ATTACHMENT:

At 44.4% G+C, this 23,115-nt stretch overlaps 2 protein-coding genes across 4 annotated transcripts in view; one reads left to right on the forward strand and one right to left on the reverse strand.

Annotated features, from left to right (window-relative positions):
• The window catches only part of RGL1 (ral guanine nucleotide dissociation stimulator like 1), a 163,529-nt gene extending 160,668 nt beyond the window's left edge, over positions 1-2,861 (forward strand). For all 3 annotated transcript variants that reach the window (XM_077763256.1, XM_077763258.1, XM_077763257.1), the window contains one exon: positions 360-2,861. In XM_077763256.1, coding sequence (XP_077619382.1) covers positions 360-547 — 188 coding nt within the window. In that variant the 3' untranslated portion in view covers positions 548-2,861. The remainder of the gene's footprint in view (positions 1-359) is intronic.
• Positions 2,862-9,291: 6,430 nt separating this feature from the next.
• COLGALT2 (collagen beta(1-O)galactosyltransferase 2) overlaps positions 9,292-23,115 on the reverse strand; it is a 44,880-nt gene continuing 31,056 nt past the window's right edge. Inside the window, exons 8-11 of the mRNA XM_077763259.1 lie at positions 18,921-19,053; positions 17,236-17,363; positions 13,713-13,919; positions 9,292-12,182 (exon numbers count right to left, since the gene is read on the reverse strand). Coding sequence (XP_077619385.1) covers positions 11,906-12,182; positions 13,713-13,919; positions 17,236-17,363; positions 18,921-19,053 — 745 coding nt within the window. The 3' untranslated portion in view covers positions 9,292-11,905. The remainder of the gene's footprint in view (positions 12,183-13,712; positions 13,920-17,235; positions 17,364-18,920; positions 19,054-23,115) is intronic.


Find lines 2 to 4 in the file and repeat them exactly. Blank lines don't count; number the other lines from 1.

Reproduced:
Annotated features, from left to right (window-relative positions):
• The window catches only part of RGL1 (ral guanine nucleotide dissociation stimulator like 1), a 163,529-nt gene extending 160,668 nt beyond the window's left edge, over positions 1-2,861 (forward strand). For all 3 annotated transcript variants that reach the window (XM_077763256.1, XM_077763258.1, XM_077763257.1), the window contains one exon: positions 360-2,861. In XM_077763256.1, coding sequence (XP_077619382.1) covers positions 360-547 — 188 coding nt within the window. In that variant the 3' untranslated portion in view covers positions 548-2,861. The remainder of the gene's footprint in view (positions 1-359) is intronic.
• Positions 2,862-9,291: 6,430 nt separating this feature from the next.